The Supreme Court Follows Plain Statutory Language and Limits the “Good Faith Defense” Under the Wage and Hour Law

Branch v. Cream-O-Land Dairy, ___ N.J. ___ (2021). As summarized here, the Appellate Division in this overtime Wage and Hour Law (“WHL”) class action case reversed a summary judgment ruling for the defense, holding that the statute’s “good faith defense” was not available to defendant. Today, in a unanimous opinion by Justice Patterson, the Supreme Court affirmed that decision.

The Court’s decision was based on the plain language of the statute. As Justice Patterson summarized, to invoke the good faith defense, an employer must “‘plead[] and prove[] that the act or omission complained of was in good faith in conformity with and in reliance on’ one of two alternative categories of determinations: (1) ‘any written administrative regulation, order, ruling, approval or interpretation by the Commissioner of the Department of Labor and Industry [“the Department”] or the Director of the Wage and Hour Bureau,’ or (2) ‘any administrative practice or enforcement policy of such department or bureau with respect to the class of employers to which [the employer] belonged.’ N.J.S.A. 34:11-56a25.2.”

On three prior occasions, employees of the Department had determined that defendant was a “trucking industry employer” and therefore entitled to an exemption from the Wage and Hour Law afforded by N.J.S.A. 34:11-56a4(f). Based on those rulings, defendant argued the good faith defense on summary judgment in the Law Division.

The Law Division granted summary judgment, but the Appellate Division reversed. The Supreme Court agreed with the Appellate Division. As relevant here, the statutory language created a good faith defense only for rulings of the Commissioner of the Department. The three prior rulings were not by the Commissioner. Though defendant “prevailed in overtime disputes before subordinate Department employees[, defendant] was unable to seek a ruling from the Commissioner of the Department of Labor and Workforce Development (Commissioner) because each of those disputes was resolved without further review.”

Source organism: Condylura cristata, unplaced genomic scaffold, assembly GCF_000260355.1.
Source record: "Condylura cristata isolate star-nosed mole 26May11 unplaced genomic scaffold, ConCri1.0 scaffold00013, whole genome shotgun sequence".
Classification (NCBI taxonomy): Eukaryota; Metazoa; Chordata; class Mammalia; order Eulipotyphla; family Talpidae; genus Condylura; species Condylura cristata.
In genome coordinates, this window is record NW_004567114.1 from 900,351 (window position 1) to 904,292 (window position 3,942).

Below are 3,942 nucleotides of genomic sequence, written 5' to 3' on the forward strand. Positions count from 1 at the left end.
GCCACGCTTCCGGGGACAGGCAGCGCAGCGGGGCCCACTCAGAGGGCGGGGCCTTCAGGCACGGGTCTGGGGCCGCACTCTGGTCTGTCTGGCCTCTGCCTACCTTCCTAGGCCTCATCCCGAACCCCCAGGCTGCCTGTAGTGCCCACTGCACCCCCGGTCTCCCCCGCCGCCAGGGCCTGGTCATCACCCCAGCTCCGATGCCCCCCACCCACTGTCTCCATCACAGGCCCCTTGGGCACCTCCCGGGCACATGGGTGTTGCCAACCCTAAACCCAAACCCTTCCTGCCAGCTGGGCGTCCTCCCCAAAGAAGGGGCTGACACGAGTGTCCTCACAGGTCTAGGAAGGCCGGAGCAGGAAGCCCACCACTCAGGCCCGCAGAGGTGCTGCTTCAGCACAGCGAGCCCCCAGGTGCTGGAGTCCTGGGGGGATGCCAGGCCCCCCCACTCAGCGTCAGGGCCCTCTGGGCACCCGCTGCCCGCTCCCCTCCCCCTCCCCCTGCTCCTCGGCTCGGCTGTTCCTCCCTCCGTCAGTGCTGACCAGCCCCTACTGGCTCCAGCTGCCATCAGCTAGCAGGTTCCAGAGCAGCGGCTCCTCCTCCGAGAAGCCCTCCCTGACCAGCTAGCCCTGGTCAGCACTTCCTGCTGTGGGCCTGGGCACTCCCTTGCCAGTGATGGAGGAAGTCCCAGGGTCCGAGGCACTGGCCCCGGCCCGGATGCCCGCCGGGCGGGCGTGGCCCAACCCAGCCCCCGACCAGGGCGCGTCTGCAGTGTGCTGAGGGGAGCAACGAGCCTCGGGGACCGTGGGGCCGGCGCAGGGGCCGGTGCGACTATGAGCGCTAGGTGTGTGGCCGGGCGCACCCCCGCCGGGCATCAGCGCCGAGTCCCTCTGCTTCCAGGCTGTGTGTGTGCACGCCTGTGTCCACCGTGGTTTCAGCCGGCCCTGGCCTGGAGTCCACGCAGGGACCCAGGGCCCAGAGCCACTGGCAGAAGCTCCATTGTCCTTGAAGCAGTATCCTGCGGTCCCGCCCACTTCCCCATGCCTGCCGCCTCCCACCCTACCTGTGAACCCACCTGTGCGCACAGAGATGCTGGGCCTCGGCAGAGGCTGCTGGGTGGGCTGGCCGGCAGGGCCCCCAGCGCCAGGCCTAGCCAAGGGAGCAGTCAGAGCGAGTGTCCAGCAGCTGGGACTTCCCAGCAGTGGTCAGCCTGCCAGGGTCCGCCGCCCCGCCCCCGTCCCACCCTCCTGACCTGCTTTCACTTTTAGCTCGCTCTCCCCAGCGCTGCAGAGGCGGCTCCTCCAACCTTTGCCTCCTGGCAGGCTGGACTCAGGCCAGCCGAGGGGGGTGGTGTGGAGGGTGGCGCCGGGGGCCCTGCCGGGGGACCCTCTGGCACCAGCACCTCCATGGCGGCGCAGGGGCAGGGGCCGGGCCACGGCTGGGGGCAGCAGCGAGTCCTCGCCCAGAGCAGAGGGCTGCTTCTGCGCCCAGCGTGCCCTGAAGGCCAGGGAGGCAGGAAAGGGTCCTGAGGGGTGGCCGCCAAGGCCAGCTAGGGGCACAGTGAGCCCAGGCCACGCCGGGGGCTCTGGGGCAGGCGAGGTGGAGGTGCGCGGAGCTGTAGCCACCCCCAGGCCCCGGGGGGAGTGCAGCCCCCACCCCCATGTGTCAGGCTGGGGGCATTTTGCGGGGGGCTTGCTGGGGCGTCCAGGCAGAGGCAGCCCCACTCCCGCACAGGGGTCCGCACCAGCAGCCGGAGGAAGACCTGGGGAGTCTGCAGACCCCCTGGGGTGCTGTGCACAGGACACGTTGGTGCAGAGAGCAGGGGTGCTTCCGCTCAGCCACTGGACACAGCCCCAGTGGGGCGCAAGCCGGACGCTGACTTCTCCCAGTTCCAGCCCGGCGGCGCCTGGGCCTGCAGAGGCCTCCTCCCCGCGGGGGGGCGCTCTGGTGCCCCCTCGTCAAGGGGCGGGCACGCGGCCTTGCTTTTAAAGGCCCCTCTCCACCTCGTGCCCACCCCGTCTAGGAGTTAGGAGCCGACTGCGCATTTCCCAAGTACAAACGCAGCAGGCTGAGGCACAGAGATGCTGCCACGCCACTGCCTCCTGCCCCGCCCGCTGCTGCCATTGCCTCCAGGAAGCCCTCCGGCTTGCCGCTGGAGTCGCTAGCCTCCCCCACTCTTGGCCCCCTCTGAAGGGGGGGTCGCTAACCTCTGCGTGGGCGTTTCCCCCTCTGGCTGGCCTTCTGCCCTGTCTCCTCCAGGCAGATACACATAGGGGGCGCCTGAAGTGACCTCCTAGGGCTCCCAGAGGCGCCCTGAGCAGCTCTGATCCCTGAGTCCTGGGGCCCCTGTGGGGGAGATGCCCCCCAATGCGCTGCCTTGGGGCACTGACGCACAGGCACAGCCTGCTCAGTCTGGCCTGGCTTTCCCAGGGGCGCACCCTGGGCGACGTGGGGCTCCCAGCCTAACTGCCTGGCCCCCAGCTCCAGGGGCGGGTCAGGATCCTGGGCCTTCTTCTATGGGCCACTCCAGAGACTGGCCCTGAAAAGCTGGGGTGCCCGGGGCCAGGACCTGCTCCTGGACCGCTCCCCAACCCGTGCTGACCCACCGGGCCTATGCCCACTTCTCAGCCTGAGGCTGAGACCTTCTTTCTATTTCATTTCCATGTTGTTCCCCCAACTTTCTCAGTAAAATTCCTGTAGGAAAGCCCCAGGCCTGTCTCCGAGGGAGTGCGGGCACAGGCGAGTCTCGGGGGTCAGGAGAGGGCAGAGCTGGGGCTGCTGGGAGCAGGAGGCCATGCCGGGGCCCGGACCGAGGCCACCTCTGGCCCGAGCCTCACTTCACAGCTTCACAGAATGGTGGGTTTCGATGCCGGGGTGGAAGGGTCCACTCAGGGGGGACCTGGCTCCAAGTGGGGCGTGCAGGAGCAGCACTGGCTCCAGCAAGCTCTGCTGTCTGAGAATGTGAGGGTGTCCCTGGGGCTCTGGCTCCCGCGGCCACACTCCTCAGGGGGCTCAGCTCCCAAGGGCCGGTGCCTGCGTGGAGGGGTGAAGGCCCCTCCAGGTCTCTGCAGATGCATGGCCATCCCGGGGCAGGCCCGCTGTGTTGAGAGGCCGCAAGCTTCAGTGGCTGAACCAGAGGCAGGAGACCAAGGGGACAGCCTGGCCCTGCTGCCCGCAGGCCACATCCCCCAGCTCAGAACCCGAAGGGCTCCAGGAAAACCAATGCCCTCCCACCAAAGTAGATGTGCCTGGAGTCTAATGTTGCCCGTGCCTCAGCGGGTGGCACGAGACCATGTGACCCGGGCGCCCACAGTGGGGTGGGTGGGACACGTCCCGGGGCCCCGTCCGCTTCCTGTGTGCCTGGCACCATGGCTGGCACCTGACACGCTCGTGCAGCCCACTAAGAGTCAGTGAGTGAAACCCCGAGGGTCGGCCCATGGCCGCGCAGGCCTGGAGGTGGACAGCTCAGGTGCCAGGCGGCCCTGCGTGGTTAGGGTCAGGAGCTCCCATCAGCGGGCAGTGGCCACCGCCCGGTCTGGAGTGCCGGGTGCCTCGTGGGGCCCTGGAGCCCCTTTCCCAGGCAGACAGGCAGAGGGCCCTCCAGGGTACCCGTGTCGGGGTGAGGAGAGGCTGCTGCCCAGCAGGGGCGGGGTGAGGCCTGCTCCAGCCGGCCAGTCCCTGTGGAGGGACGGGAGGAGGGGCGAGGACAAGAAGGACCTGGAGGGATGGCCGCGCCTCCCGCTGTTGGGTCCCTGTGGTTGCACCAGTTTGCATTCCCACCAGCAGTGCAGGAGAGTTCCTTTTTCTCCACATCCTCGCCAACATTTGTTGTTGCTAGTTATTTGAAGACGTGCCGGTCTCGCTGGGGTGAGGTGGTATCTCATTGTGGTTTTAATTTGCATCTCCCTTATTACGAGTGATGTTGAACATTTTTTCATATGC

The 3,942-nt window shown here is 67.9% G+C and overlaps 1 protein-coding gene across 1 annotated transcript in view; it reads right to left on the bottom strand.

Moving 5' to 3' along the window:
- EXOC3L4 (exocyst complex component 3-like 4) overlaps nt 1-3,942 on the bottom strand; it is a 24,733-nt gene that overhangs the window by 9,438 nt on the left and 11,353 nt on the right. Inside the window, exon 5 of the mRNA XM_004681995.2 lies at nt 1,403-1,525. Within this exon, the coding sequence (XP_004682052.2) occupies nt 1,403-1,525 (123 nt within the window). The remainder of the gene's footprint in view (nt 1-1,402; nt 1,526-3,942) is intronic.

Though the Court agreed with the Appellate Division about the good faith defense, the Justices stated that the statute’s plain language “leaves an employer such as defendant in a difficult position.” That was because there was “no procedural route to secure a ruling by the Commissioner or Director with respect to” the determinations of the lower level Department employees that defendant was a “trucking industry employer.”

In a somewhat unusual move, but one that the Justices said was “[c]onsistent with the Legislature’s intent when it enacted the WHL’s good-faith defense,” the Court “respectfully suggest[ed] that the Department develop a procedure whereby an employer can seek an opinion letter or other ruling from the Commissioner or Director regarding a claimed exemption from the WHL’s overtime requirements. Such a procedure would assist employers who intend in good faith to comply with their obligations under the WHL, clarify the employer’s obligations under the WHL, and avoid unnecessary litigation.”

The Court also “suggest[ed] that the Legislature and the Department determine whether additional statutory and/or regulatory guidance should be provided to employers and employees regarding the good-faith defense in WHL proceedings. In that regard, the Legislature may consider the approach to the good-faith defense in certain [Fair Labor Standards Act] proceedings adopted by Congress in 29 U.S.C. §§ 259 and 260. We also suggest that the Department consider adopting regulations clarifying the meaning of N.J.S.A. 34:11-56a25.2’s critical terms, as the United States Department of Labor defined the core terms of 29 U.S.C. § 259 in 29 C.F.R. §§ 790.13 to 790.19.”

For today’s case, however, defendant lost the good faith defense argument. But all was not lost for defendant in the larger battle. The Court remanded the matter “for consideration of defendant’s argument that it is a trucking-industry employer within the meaning of N.J.S.A. 34:11-56a4(f) and for determination of whether defendant complied with the applicable WHL overtime standards in compensating its employees.”